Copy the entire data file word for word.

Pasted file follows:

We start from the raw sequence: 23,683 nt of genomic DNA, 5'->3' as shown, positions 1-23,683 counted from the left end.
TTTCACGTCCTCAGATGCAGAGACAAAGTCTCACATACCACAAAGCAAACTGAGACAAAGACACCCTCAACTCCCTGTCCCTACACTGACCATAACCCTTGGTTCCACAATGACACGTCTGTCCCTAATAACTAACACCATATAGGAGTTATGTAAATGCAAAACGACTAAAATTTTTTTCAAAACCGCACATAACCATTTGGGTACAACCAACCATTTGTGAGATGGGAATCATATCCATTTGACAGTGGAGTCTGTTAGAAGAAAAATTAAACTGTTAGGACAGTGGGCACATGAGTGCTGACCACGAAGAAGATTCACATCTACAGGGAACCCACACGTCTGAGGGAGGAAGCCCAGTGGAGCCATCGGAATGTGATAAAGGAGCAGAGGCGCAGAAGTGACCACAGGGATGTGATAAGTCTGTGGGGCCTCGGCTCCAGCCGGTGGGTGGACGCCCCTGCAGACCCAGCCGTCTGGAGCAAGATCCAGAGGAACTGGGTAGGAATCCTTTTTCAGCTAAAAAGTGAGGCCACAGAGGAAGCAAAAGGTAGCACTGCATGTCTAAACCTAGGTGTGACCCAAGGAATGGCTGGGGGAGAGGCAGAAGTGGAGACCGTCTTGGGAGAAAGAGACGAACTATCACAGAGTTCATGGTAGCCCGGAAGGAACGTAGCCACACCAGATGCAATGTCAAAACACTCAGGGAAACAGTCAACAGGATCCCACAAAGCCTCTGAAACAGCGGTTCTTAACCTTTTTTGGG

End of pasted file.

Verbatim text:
We start from the raw sequence: 23,683 nt of genomic DNA, 5'->3' as shown, positions 1-23,683 counted from the left end.
TTTCACGTCCTCAGATGCAGAGACAAAGTCTCACATACCACAAAGCAAACTGAGACAAAGACACCCTCAACTCCCTGTCCCTACACTGACCATAACCCTTGGTTCCACAATGACACGTCTGTCCCTAATAACTAACACCATATAGGAGTTATGTAAATGCAAAACGACTAAAATTTTTTTCAAAACCGCACATAACCATTTGGGTACAACCAACCATTTGTGAGATGGGAATCATATCCATTTGACAGTGGAGTCTGTTAGAAGAAAAATTAAACTGTTAGGACAGTGGGCACATGAGTGCTGACCACGAAGAAGATTCACATCTACAGGGAACCCACACGTCTGAGGGAGGAAGCCCAGTGGAGCCATCGGAATGTGATAAAGGAGCAGAGGCGCAGAAGTGACCACAGGGATGTGATAAGTCTGTGGGGCCTCGGCTCCAGCCGGTGGGTGGACGCCCCTGCAGACCCAGCCGTCTGGAGCAAGATCCAGAGGAACTGGGTAGGAATCCTTTTTCAGCTAAAAAGTGAGGCCACAGAGGAAGCAAAAGGTAGCACTGCATGTCTAAACCTAGGTGTGACCCAAGGAATGGCTGGGGGAGAGGCAGAAGTGGAGACCGTCTTGGGAGAAAGAGACGAACTATCACAGAGTTCATGGTAGCCCGGAAGGAACGTAGCCACACCAGATGCAATGTCAAAACACTCAGGGAAACAGTCAACAGGATCCCACAAAGCCTCTGAAACAGCGGTTCTTAACCTTTTTTGGG